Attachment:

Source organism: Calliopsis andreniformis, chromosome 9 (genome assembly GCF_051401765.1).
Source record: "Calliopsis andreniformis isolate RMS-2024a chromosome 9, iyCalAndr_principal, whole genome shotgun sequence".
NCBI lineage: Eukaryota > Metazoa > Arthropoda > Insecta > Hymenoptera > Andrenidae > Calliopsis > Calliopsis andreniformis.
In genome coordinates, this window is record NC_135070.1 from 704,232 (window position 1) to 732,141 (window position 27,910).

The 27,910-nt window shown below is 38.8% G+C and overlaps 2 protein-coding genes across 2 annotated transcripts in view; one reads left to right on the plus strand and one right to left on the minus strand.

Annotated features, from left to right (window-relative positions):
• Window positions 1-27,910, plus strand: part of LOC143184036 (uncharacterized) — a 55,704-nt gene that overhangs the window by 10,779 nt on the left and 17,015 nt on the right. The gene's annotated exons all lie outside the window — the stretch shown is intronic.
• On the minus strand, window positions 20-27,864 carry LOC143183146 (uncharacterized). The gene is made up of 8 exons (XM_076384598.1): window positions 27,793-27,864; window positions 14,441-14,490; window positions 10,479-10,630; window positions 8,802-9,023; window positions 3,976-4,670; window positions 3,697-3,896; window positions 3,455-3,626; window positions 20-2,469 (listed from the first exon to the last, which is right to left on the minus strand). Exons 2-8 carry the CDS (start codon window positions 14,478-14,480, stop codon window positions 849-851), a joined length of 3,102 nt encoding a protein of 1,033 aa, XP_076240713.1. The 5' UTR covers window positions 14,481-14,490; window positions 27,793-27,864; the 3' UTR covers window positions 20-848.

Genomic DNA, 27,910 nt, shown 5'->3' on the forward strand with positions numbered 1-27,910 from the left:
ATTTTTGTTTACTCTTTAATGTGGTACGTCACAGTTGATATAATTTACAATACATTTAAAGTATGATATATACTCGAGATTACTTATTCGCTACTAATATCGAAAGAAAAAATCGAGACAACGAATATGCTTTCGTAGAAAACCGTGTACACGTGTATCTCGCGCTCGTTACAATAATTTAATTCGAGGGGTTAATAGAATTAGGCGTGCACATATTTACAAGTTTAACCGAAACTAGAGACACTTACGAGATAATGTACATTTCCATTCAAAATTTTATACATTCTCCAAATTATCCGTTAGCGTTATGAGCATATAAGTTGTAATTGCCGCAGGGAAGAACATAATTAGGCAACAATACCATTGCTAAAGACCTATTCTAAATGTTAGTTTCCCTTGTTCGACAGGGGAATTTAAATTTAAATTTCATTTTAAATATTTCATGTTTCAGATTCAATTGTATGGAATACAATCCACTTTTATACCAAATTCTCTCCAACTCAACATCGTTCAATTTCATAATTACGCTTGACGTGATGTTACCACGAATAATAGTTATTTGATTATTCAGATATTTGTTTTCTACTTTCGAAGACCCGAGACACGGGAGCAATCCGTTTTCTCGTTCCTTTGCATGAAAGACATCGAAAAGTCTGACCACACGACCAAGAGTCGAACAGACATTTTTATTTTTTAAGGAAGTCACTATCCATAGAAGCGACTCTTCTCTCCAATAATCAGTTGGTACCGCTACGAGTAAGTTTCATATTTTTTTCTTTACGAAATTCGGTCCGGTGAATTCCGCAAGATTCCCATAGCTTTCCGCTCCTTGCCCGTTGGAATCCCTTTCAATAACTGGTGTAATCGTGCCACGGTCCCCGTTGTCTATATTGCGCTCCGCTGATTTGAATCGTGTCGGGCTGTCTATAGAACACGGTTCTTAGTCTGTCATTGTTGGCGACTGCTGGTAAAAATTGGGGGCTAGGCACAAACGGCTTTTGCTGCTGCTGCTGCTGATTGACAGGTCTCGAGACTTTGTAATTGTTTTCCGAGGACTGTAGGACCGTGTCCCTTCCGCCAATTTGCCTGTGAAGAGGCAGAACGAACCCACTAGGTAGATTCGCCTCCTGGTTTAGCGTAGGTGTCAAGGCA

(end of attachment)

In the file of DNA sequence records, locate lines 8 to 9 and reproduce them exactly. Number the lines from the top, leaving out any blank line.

• On the minus strand, window positions 20-27,864 carry LOC143183146 (uncharacterized). The gene is made up of 8 exons (XM_076384598.1): window positions 27,793-27,864; window positions 14,441-14,490; window positions 10,479-10,630; window positions 8,802-9,023; window positions 3,976-4,670; window positions 3,697-3,896; window positions 3,455-3,626; window positions 20-2,469 (listed from the first exon to the last, which is right to left on the minus strand). Exons 2-8 carry the CDS (start codon window positions 14,478-14,480, stop codon window positions 849-851), a joined length of 3,102 nt encoding a protein of 1,033 aa, XP_076240713.1. The 5' UTR covers window positions 14,481-14,490; window positions 27,793-27,864; the 3' UTR covers window positions 20-848.

Genomic DNA, 27,910 nt, shown 5'->3' on the forward strand with positions numbered 1-27,910 from the left: